Now that the campaigning is nearly over and the last votes will be cast next week, it’s time to turn our attention to certain national problems that were not addressed by the candidates. To many single-issue voters, one of the topics that arose during the past several months was abortion. However, I think there is another important issue that has received almost no attention: teen pregnancy.
Historically, this was not considered to be a social problem. As Robin Wolf, Robin Franck, and I pointed out in a chapter published in 2002 (Hohm and Glynn, California’s Social Problems), “pregnancy among teenagers was not unusual in the 1950s, but teenagers overwhelmingly gave birth as married women, even if that required a wedding ceremony with a pregnant bride.”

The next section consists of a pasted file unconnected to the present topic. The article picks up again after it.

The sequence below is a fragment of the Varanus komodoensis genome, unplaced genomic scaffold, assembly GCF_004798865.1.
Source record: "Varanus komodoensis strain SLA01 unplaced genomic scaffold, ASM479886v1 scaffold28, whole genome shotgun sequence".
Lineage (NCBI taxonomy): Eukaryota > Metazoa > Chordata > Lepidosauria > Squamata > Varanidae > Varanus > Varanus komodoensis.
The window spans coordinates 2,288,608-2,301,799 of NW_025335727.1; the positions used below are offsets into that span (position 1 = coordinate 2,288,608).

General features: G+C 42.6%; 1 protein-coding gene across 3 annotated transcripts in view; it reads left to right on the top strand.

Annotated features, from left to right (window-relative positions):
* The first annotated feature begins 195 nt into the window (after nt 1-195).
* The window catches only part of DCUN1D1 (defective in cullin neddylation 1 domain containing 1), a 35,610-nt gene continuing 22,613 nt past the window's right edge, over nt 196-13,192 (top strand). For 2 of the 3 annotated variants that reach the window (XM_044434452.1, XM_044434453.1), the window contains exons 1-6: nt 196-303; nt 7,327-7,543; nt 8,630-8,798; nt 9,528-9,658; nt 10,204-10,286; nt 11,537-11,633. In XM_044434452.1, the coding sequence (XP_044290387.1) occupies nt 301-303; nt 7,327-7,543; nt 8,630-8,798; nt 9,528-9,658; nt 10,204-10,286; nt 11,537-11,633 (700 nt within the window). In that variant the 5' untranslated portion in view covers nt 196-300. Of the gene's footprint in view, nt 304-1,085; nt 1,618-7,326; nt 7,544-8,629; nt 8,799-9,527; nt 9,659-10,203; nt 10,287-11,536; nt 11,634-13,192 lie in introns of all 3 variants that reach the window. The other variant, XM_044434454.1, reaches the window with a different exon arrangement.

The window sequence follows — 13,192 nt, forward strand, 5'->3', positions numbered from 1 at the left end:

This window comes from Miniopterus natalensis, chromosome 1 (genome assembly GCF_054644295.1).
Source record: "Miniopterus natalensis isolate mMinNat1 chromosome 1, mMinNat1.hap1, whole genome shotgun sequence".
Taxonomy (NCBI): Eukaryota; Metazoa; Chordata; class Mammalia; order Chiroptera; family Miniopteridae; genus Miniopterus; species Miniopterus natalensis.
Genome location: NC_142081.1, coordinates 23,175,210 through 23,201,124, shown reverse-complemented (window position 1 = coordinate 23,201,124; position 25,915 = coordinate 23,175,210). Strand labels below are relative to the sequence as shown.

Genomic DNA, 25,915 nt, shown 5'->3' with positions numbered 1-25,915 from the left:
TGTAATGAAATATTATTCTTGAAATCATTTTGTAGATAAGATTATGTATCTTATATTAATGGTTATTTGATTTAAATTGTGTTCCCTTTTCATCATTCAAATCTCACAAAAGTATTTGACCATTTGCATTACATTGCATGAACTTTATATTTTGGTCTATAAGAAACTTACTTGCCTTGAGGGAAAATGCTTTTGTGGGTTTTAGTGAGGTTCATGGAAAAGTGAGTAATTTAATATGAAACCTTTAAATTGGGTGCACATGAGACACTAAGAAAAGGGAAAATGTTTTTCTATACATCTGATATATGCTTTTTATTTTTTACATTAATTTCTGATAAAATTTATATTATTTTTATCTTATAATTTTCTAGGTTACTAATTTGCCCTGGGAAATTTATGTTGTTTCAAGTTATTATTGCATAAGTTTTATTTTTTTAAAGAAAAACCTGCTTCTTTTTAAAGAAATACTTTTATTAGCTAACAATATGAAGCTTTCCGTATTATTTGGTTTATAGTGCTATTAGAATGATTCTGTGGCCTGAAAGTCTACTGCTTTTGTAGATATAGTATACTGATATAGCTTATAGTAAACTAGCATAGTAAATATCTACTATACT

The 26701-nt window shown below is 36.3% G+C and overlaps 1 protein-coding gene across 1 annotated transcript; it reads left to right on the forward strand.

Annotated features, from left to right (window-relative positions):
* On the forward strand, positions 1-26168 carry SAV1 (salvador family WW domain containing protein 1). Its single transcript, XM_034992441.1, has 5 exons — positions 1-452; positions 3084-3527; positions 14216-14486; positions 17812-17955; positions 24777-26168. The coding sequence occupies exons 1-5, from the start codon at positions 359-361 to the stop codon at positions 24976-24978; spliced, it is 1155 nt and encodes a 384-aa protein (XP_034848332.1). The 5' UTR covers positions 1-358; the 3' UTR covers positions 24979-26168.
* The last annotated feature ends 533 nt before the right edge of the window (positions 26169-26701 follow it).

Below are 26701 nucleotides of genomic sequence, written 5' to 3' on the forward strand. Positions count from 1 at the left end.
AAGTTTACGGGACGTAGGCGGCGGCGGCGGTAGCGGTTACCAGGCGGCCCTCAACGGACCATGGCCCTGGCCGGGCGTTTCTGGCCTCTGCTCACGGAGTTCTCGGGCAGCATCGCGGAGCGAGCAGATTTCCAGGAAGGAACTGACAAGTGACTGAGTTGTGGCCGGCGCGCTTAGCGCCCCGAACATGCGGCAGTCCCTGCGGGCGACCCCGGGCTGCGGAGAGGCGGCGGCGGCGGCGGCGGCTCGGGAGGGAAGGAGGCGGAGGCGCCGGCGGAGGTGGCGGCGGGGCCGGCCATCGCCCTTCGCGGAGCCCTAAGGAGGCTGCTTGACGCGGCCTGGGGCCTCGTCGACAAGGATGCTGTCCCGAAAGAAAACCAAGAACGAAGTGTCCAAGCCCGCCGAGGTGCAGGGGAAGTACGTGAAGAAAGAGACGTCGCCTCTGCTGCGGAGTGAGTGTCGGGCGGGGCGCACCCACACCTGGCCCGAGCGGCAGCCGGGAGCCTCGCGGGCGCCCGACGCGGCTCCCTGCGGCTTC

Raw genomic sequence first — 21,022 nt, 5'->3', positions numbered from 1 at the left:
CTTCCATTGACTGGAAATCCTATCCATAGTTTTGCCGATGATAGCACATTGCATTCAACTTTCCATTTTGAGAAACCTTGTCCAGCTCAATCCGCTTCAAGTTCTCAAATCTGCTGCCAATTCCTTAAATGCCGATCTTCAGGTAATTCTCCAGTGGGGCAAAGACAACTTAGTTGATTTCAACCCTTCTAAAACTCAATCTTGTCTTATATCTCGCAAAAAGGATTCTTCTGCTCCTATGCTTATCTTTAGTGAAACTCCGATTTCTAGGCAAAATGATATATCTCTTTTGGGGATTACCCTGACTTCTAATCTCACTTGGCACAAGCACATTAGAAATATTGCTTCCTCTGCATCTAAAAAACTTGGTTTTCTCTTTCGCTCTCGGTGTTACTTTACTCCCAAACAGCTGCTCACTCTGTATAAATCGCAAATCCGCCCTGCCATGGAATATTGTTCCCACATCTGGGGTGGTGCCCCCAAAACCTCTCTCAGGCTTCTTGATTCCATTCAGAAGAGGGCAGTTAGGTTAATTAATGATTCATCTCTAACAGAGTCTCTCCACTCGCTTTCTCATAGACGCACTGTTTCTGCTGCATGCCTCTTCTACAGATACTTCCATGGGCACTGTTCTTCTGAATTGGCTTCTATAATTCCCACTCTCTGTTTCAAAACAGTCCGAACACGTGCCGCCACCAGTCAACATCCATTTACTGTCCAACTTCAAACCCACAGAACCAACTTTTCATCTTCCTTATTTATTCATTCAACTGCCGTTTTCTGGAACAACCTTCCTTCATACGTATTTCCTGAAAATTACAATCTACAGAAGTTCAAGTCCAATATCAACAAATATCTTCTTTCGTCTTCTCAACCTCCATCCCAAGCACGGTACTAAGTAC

Since then the age of entry into marriage has increased dramatically for both men and women. Today, fully half of all women wait until they are 25 before entering into marriage, and men wait even longer. Data from the National Center for Health Statistics show that about two-thirds of American teenagers believe that it is better to live with someone prior to marriage, and that seems to be what people are doing. Consequences of these trends may include the fact that more teenage pregnancies now result in births to unmarried teens.
At the beginning of the 21st century, 71 children were born per 1,000 teenage girls each year. By 2010 (the last year for which data are available), this was slashed in half to about 31. In California, the respective figures are 73 in 2000 and 42 in 2010. While the California Office of Family Planning (COFP) is quite proud of these figures, we need to realize that hundreds of thousands of girls in our state become pregnant annually. The fact that the rate declines but the problem remains about the same is due to population growth and the fact that a large percentage of our immigrants are young and of child-bearing age...